What was supposed to be the vacation of a lifetime has turned into a travel nightmare.
Steve Muth of Onsted, in Lenawee County, said his cruise of Asia left he and his family unable to return home amid the coronavirus fears.
Muth and his family decided to take a 14-day cruise that started out of Hong Kong.
The plan was to enjoy a tour of Asia and fly home from Shanghai. Instead they ended up in the capital of Cambodia. Now they’re desperately trying to find a way home, but booking a flight has been near impossible.
“Our life has been frozen at this point and it’s frustrating because there is nothing we can do about it.," Muth said.
He thought he would be safe getting on his Holland American Cruise ship.
“They checked our temperature, they had us sign statements the whole nine yards, and so they were pretty diligent about keeping people off the boat that they thought might be a threat," he said.
First the ship was turned away from Manila. They spent a day in Taiwan, only to be asked to leave a day early. Then, the ship tried to get to Japan in an effort to fly people home.
They were again turned away. In Thailand, they were met with a warship. They were also turned away from Guam.
Once they arrived in Cambodia, he and everyone on the ship were tested for the coronavirus.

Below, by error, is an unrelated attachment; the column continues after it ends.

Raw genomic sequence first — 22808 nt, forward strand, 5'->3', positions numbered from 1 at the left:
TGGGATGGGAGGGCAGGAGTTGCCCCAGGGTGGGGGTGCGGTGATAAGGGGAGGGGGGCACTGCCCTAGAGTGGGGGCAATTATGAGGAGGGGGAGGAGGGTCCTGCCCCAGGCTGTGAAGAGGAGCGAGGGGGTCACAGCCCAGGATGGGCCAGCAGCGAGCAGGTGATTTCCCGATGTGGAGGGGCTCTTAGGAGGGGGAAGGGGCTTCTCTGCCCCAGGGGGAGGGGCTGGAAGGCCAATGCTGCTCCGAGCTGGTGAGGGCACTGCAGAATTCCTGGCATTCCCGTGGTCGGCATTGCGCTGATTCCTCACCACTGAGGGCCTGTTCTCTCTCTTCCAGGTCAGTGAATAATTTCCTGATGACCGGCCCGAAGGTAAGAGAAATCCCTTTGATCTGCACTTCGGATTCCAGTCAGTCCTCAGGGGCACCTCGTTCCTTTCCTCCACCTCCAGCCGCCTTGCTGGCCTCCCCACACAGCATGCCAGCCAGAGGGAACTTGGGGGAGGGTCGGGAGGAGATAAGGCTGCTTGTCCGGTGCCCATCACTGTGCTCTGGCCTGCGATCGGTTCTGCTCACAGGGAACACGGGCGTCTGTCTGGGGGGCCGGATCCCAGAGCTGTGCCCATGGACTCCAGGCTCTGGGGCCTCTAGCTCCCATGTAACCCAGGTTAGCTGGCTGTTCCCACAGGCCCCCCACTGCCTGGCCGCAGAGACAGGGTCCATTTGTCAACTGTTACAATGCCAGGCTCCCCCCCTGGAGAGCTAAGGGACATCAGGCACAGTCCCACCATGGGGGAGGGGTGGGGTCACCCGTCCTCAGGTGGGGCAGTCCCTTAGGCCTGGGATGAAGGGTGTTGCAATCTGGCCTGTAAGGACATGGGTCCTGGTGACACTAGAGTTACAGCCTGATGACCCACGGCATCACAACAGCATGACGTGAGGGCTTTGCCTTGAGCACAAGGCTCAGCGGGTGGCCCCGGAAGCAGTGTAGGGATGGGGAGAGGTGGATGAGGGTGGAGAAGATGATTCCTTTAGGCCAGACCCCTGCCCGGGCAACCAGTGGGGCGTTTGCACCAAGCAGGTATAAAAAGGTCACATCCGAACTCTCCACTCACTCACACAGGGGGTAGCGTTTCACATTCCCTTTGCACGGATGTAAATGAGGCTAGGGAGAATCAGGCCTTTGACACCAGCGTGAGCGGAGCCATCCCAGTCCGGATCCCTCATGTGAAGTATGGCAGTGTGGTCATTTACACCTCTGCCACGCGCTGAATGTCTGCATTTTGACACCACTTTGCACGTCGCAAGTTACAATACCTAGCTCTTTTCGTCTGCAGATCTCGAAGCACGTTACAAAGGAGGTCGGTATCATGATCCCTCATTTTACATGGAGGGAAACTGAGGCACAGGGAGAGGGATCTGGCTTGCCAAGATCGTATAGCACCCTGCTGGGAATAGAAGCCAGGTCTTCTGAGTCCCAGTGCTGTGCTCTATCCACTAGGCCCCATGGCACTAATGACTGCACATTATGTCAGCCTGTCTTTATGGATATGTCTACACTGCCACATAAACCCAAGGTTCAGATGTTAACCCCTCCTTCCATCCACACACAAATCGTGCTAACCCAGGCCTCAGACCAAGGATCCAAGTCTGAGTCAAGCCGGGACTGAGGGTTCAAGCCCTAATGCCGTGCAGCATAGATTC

“They stick it up into your nose to the point where it touches the base of your brain, and it hurts," he said.
One woman on the ship tested positive.
"I got a lot of questions. She’s 83-year-old, she apparently hid symptoms for the better part of 12 or 14 days," he said. “I wonder it’s possible she would have contracted that even at the airport when she was in transit and then became ill.”
Now, it's been impossible to come home.
“It appears as though there is a name out, or I should say, or I should say a roster out there with the name of all the passengers and they are actually stopping people at airports," Muth added.
As his travel nightmare continues, he hopes governments around the globe will consider not just those who are sick, but those who are trapped.
“It seems to me that, there is a lot of paranoia and hysteria out there, and I think at some point governments, whether it’s CDC or what have you, they have to come up with some kind of protocol, cause you know just basically dumping people or not allowing them to move does not seem like a good answer long term," he said.
On Wednesday morning, Muth confirmed with 7 Action News that he and his family will be arriving back in Detroit later tonight.